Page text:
By Herron Todd White
Entering the final quarter of the year, Victoria is surrounded by much negative news. At the beginning of September, Treasurer Josh Frydenberg confirmed that Australia was officially in its worst recession since World War II, following ABS figures showing that the economy contracted seven per cent in the June quarter. Premier Daniel Andrews announced that Melbourne’s lockdown restrictions are not going to end soon unless there are no new cases recorded in the state for 14 days. \
Amid the economic uncertainty and lockdown environment, Melbourne dwelling values recorded a 1.2 per cent fall in August (CoreLogic monthly home value index). Although the current housing market conditions can at best be described as uncertain, we are seeing that the transaction volumes for vacant land and housing and land packages have lifted in recent months. According to the REA Insights New Homes Snapshot, vacant land sales volumes and enquiry for house and land development have increased dramatically since July (realestate.com.au). Thanks to the government’s $25,000 HomeBuilder grant, the new-houses sector is relatively resilient amid the COVID-19 crisis.
According to the current market report, the metropolitan Melbourne median lot price is $318,000 as at the June quarter 2020, reflecting an increase of 2.6 per cent compared to last quarter (June Quarter Market Insights by Oliver Hume Property Funds). This month we are looking at the performance of vacant land and house and land markets in different regions of Melbourne.
In the fallout from COVID lockdown, the apartment market in Melbourne CBD has been hit hard. Due to the closure of borders and travel restrictions, vacancy rates in the CBD’s apartment market remain high. Since the sales rates of off-the-plan apartments have stayed low, some developers are finding it difficult to meet the requirement of lenders, hence the delay in commencement of some projects.
The lockdown environment not only changes our living habits, but also shifts the way we work. It is anticipated that the trend of work-from-home will continue after the pandemic. The adoption of this new working arrangement may shift housing demand outward. Along with government incentives, home buyers are more interested in the land and house packages in new estates.
According to the June Quarter Residential Market Review by RPM Real Estate Group, there are about 49 active estates in the south-east growth corridor. The report also reveals that the median lot price has increased by 1.2 per cent compared to the same period last year and reaches $340,000. Although the vacant lot prices across the south-east are generally more expensive than other growth corridors, the trading days of vacant lots in the south-east corridors are less than other corridors. It reflects that sales transactions are relatively active in the area.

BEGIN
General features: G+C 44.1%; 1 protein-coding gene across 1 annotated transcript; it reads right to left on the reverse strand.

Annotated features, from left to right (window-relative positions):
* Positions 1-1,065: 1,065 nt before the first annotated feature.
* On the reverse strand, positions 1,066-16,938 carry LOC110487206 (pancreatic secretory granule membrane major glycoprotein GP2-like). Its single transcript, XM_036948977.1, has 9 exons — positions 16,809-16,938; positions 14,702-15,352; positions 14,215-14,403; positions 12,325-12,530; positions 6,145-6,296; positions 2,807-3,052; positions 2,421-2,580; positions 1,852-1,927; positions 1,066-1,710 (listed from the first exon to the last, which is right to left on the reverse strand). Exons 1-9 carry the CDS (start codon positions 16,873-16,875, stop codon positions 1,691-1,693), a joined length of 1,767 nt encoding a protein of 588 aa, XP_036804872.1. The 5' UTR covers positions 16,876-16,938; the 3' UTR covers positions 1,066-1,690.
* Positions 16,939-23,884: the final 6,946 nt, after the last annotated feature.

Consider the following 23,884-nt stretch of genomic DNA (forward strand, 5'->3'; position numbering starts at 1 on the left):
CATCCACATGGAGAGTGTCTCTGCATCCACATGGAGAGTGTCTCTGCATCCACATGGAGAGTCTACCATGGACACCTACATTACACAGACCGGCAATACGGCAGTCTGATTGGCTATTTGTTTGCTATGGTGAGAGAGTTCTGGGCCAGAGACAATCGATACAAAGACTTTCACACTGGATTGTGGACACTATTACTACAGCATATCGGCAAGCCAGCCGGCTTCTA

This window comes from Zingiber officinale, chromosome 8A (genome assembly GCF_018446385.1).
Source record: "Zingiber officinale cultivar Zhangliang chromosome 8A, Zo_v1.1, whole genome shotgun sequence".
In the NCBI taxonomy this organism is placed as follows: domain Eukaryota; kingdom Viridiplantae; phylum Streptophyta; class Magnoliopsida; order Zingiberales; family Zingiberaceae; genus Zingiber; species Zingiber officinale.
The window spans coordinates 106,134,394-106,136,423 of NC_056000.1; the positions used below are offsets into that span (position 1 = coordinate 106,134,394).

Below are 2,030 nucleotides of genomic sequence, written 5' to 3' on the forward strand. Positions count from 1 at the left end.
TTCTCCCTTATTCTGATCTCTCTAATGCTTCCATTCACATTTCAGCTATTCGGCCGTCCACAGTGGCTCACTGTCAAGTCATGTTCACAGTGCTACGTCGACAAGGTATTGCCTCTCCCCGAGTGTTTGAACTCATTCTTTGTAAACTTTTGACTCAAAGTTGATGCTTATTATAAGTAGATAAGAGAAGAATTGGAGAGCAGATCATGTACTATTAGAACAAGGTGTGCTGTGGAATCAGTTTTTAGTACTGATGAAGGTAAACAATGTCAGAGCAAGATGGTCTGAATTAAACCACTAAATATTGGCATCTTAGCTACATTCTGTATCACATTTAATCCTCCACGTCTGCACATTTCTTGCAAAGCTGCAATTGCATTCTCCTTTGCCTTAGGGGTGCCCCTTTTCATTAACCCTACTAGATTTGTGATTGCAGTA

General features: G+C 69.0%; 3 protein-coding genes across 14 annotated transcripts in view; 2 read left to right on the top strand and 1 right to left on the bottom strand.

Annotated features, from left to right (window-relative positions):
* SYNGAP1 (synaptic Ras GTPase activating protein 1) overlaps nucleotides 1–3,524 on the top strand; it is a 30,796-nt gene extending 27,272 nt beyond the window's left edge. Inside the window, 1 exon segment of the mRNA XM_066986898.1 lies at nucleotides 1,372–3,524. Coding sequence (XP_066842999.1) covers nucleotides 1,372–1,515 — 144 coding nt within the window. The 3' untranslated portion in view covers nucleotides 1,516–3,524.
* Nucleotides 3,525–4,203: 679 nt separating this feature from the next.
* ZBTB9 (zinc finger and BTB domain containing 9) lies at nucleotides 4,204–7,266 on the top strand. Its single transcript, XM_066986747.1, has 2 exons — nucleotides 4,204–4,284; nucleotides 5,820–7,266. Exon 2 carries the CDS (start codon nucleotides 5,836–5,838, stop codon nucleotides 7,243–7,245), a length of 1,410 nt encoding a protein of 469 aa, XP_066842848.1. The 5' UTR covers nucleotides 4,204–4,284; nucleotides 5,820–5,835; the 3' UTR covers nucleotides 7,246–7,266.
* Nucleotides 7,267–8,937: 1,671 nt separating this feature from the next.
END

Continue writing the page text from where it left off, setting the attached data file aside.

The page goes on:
The top three of the most popular house and land developments are located in the City of Casey. The high demand for vacant lots in the area lifted gross sales by 6.9 per cent in the June quarter 2020 and resulted in quarterly price growth of 1.2 per cent, escalating the median lot price to $340,000. It is generally believed that the high demand for vacant land in the growth corridor is underpinned by the current government stimulus and also the mass shift towards working from home during the COVID lockdown. Purchasers have renewed interest in low-density living with private outdoor space and a larger dwelling which can accommodate a study or home office. Moreover, sustainability standards require all new homes to achieve a 6.5-star energy rating which effectively cuts down on residents’ energy bills.
Amid the extension of Stage 4 restrictions, we expect that market activity will ease in the short term as purchasers are unable to visit sites due to the restrictions on travel distance together with restrictions placed on agents.
Once restrictions are lifted gradually, we expect that purchasers, particularly first-home buyers, will become more active in the market due to the low cost of borrowing and government stimulus. However, the new-home sector may face challenges when the HomeBuilder Scheme ends in 2021. As we know, plenty of enquiries for new homes are driven by the current HomeBuilder stimulus, so demand for new housing may be impacted in the future, especially without the extension of the HomeBuilder Scheme or any additional stimulus.